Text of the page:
What to Expect from Inpatient Rehabsiteadmin2016-04-04T20:15:13+00:00
What to Expect from Inpatient Rehab?
When you enter into an inpatient rehabilitation (rehab) program, you live there with your clothing and minimal toiletries. Some personal effects such as family photos are also permitted. Most facilities do not allow cell phones, tablets, or computers to be brought along. The time that you are in the facility is to focus on you, not the outside world. Some may find this as harsh, but for addicts and alcoholics, it is often the only way to tame the addiction.
Accepting the Addiction
Not everyone enters an inpatient rehab program willingly. This leaves you feeling angry, depressed, and resistant to the program. You have to realize that you’re there for a reason, and it needs to be handled. Many feel like leaving the facility when they don’t get what they want or feel caged in. This is part of the denial stage. In order for the rehab program to work, you have to realize and accept that there is a real problem that is harming you and is disrupting your life.
Length of the Program
Most inpatient programs are scheduled at 90 days. Some extend out for another 30 days, and for those with severe addictions, the suggested program length is often 6 months. It seems like a long time, but the programs keep you busy with group therapy, activities, individual meetings, and some allow you to get a job or volunteer outside of the facility once you hit a “safe point” in your recovery.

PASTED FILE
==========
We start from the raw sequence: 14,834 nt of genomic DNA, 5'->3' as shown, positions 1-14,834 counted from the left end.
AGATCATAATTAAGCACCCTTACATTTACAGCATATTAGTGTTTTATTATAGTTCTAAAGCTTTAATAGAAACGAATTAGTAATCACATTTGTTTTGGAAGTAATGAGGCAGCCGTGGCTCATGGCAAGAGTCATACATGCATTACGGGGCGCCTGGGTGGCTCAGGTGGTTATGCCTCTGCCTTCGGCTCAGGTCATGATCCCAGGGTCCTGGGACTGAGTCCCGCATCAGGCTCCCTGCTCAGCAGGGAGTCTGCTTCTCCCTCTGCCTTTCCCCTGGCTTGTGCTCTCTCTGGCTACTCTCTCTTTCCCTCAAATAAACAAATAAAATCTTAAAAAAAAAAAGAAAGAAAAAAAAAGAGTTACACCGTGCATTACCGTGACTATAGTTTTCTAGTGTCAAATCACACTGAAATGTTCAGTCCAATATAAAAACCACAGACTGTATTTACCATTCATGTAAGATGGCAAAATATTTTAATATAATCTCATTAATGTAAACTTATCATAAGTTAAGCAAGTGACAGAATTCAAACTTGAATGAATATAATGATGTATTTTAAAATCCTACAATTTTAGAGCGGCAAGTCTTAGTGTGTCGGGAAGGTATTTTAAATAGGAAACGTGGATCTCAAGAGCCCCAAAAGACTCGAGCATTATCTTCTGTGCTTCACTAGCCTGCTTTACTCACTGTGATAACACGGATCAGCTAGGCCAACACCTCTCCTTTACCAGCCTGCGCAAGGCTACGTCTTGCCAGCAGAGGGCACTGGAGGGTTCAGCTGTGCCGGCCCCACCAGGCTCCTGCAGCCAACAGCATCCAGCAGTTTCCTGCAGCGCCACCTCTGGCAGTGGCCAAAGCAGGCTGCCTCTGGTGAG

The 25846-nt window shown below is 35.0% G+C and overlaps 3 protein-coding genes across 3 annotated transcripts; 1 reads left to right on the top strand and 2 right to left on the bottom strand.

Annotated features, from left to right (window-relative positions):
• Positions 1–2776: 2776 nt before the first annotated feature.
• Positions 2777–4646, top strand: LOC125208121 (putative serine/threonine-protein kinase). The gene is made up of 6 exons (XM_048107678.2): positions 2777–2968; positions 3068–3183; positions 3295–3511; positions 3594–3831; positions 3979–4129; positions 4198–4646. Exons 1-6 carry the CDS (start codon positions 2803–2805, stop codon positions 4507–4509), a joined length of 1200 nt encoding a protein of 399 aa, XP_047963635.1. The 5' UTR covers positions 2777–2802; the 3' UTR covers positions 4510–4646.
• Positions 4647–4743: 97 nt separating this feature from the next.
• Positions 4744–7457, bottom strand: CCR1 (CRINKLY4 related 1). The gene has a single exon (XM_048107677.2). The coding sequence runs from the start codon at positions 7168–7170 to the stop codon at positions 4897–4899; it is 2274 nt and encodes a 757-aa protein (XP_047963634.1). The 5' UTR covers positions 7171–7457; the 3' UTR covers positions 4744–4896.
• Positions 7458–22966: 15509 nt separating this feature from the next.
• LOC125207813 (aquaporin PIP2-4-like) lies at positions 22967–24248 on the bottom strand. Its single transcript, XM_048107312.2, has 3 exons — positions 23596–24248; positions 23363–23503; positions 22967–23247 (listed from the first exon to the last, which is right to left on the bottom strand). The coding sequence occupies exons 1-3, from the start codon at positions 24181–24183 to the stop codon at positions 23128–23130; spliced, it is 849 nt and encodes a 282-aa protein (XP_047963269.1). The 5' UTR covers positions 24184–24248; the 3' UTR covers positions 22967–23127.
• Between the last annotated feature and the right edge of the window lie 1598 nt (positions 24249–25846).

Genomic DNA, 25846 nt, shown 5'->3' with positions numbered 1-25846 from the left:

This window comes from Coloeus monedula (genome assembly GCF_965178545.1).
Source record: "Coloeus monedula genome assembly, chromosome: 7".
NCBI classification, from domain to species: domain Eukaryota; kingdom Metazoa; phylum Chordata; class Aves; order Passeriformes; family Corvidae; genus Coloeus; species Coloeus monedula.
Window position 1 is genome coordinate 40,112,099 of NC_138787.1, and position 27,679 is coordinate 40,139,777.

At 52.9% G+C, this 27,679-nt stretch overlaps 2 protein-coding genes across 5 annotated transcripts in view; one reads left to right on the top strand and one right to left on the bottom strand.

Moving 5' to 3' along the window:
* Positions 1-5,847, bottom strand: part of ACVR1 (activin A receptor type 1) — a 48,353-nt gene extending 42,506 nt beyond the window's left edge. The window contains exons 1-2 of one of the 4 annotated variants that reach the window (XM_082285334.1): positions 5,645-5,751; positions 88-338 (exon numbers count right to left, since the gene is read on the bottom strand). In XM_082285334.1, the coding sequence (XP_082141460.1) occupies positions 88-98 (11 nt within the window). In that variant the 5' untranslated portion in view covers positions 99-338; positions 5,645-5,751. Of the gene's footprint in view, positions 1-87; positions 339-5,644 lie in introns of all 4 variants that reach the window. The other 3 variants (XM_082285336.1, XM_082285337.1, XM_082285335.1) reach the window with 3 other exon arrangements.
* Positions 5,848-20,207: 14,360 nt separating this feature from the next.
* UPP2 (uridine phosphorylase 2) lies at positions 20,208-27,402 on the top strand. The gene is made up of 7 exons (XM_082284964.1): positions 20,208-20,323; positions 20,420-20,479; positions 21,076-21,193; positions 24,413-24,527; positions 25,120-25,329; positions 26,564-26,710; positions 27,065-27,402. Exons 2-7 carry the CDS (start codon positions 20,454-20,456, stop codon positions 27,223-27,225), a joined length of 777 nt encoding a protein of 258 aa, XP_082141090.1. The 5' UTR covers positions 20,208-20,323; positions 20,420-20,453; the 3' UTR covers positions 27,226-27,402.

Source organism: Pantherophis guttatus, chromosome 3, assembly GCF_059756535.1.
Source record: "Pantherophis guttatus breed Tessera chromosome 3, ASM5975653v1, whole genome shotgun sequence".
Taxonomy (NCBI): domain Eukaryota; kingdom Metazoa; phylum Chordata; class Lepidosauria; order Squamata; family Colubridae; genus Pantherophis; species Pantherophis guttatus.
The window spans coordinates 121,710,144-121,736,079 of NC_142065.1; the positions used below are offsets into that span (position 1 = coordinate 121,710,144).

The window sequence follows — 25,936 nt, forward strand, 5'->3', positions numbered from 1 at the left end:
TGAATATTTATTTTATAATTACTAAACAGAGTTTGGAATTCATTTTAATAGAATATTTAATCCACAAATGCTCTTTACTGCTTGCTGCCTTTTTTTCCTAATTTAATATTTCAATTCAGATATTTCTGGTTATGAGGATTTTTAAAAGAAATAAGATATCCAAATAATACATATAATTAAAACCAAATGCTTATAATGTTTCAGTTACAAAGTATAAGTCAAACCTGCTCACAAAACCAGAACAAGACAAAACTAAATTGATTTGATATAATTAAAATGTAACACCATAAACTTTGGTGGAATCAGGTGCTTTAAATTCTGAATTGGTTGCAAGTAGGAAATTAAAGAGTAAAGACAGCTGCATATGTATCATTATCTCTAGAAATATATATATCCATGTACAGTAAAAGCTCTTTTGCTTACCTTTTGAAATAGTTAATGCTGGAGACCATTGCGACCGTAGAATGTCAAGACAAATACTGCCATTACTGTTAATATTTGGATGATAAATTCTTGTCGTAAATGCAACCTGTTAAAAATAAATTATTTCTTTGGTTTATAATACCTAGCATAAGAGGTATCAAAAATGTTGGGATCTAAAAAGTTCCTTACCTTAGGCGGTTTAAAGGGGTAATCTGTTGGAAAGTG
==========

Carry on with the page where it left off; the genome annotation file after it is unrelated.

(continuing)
Some 90 day programs are extended for those that are not making satisfactory steps in their recovery. If your rehab is court ordered, the facility is responsible for notifying them if you need more time. You’ll have to comply or face jail time. This isn’t fun but when you complete the program you’ll feel better about yourself.
Inpatient programs are structured. This includes working the steps individually with a counselor, sitting in on group therapy to hear the stories of others, and sharing your own thoughts. It also includes partaking in keeping up the facility by cooking and cleaning. This helps to reintroduce you to a normal lifestyle and give you some structure. Because an addict often loses track of what he or she is supposed to do as an adult, structure is a good thing. These responsibilities include putting your family first, holding a job, paying bills, and maintaining a household. There is still plenty of room for relaxing and hanging out with friends in healthy environments too.
Inpatient rehab programs force you to focus on yourself and learn how to say no to those triggers and items of temptation that lead you right back down the road to destruction. It is important to cooperate and open up a bit. Talking about yourself is hard to do, and it can open up bad memories from the past. However, the only way to get past the addiction is to address it head on. You’ll learn how to turn these unpleasant feelings into constructive behaviors rather than looking at the end of an alcohol bottle or scrambling for another hit of your previous drug of choice.